Saturday, 15 January 2011

HOTT Fantasy Chinese

I've been wanting to put together a Hordes of the Things army for some time now. For people not in the know HOTT is a set of general fantasy wargame rules for use with any models. It's part of the same family of games as DBA and DBM and uses many of the same rules and basic conventions. Conveniently it is now available for free from the Wargames Research Group website (though for reasons unfathomable to me and surely unpolicable you are limited to one copy per person).

HOTT uses 'element basing' so several models are clumped together on one base to produce a single element. The elements are all generic types such as Blades, Spears and Shooter or the more fantastic Magicians, Heroes and Dragons. The great strength of HOTT is you can pretty much define your models as any element you like leading to some pretty outlandish armies - like Narnians, Winnie the Pooh and Invisible Men (an army of floating hats, seriously).

I had wanted to put together an HOTT army, but had no desire to rebase my existing Warhammer models or rehash the same thing again in HOTT form. So I had been subconsciously looking for a hook for a while. Inspiration struck when a news update on TMP alerted me to Black Hat miniatures range of Fantasy Chinese figures. Finally, I had my hook.

Black Hat provided me with the fantasy figures I wanted, but I wanted a decent range of more general troops. Black Hat did some, but they were quite pricey and, somehow, didn't grab me. So I found myself at Curteys miniatures purveyors of all things East Asian. I went back and forth over which era to go for, before ultimately settling on the Song dynasty because it was they who faced the Mongols and because of some seriously lovely Heavy Cavalry models of which more below. Armed with my shopping list I set off for Warfare Reading, where both companies would be in attendance, and after two months painting the results are below.

Song dynasty Swordsmen and Halberdiers. These are all Curteys miniatures. I went with earthy browns, red and greens and tried to make them not too uniform while still looking coherent. The Song dynasty didn't have a standing army as such, raising local militia from villages as needed.

These guys are quite heavily armoured, but I thought that was appropriate for the fantasy theme; armies of well armed soldiers that can be rendered easily in CGI fit better than a rag tag band of peasants (though I may well return to the peasants in future).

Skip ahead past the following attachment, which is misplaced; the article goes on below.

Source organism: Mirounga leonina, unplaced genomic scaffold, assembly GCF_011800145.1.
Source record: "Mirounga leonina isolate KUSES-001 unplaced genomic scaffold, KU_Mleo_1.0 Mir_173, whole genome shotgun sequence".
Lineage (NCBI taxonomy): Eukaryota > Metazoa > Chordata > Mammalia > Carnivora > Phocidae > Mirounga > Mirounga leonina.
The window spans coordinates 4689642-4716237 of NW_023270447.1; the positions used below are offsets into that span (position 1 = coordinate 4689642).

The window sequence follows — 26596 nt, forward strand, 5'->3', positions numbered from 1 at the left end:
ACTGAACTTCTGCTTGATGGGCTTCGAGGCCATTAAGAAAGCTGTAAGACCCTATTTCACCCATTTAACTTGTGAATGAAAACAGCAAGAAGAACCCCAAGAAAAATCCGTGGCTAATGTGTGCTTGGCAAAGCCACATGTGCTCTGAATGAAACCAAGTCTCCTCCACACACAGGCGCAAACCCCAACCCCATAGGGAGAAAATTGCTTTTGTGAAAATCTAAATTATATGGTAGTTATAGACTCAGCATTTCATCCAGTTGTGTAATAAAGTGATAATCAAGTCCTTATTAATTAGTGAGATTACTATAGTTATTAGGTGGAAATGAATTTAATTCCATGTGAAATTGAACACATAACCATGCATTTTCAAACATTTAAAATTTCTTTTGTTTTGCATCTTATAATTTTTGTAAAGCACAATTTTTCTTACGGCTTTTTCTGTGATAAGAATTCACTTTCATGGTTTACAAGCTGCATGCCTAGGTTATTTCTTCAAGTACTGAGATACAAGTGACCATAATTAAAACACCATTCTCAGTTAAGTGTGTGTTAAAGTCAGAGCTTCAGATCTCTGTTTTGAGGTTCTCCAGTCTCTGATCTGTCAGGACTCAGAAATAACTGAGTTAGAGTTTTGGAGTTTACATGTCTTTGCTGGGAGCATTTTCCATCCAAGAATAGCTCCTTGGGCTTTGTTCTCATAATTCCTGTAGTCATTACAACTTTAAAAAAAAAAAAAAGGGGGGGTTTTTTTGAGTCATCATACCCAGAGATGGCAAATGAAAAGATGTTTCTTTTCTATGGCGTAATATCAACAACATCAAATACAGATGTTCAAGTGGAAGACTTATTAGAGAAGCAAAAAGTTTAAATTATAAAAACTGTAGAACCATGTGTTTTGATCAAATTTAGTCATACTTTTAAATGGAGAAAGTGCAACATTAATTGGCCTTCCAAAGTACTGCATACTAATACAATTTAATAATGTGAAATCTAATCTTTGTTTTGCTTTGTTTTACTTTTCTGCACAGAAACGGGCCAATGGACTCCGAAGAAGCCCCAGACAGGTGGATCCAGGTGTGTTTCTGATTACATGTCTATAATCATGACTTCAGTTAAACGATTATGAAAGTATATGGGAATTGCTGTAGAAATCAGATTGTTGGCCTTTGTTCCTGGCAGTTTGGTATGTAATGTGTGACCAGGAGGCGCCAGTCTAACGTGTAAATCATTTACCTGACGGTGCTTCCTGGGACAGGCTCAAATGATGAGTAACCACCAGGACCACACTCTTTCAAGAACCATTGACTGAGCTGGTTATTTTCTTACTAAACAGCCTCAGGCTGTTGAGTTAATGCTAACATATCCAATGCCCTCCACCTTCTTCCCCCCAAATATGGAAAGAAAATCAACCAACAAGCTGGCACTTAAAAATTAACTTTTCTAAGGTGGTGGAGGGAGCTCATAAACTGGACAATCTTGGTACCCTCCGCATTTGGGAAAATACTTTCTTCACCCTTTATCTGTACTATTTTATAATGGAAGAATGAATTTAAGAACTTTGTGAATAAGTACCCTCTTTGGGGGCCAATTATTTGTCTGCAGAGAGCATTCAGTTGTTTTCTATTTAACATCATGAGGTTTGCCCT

In HOTT these are elements of Blades and Spears. Curteys do a set of Song dynasty spearmen, but I liked the halberdiers more.

Song dynasty crossbows. An obvious choice of weapon for militia as anyone can be trained to use them quite quickly. In HOTT these are shooters.

I love these Song Heavy Cavalry. I did my research and used the colour scheme seen in a couple of different Osprey books, with the exception that I changed the jackets to black to give a bit of contrast with the red. In HOTT these are treated as Knights.

The General and army standard. Another Knight Element. As well as his eleborately barded horse, the General has a blue cloak to help him stand out from the rest of the Knights.

Temple Lion Riders from Black Hat miniatures. These were the miniatures that pretty much sold me on the whole concept of a Chinese Fantasy army and I spent a fair bit of time on them. I'm very pleased with the shining gold armour and the glowing eyes of the Lions. In HOTT these guys are paladins.

A pair of flying Wizards who get about by Cloud. I treat them as Magicians in HOTT and justify their extra big base by saying it represents their increased freedom of movement, though they don't count as flyers in the rules. I wanted them to be brightly coloured and stand out from the rest of the army as they are not really soldiers and are just along to provide additional support. These are also Black Hat miniatures.

The army isn't done yet. I still have an element of Monks to paint (Clerics) and it was only after I put it together that I realised how few fantasy elements it contained. Black Hat do some stunning Chinese Style minotaurs that I have my eye on. But I do have enough now for a game. One of the great things about HOTT is that armies are comparitively small and it doesn't take an excessive amount of time of effort to get one together.

After these are done I have further plans for Fantasy HOTT China. Being Song dynasty I need some Fantasy Mongols for them to fight and have my eye on Goblin Wolf Riders. Black Hat also make a model of the 'Chaos Queen' and some guards, hand maidens and Chinese Zombies so I think there might be an army in that. And of course theres always the possibility of Samurai.

With so many historical elements to this army, I'm thinking of expanding it out so that I can leave out the Fantasy elements and use it as an historical army in DBA. I suspect I'll be spending a fair bit of time in the Fantasy Far East.


  1. Nice job on the army! They look like 28mm; if so, some craft stores (such as Michael's here in the U.S) carry mythological creatures that would fit nicely with that scale, including a phoeniz and an Asian dragon.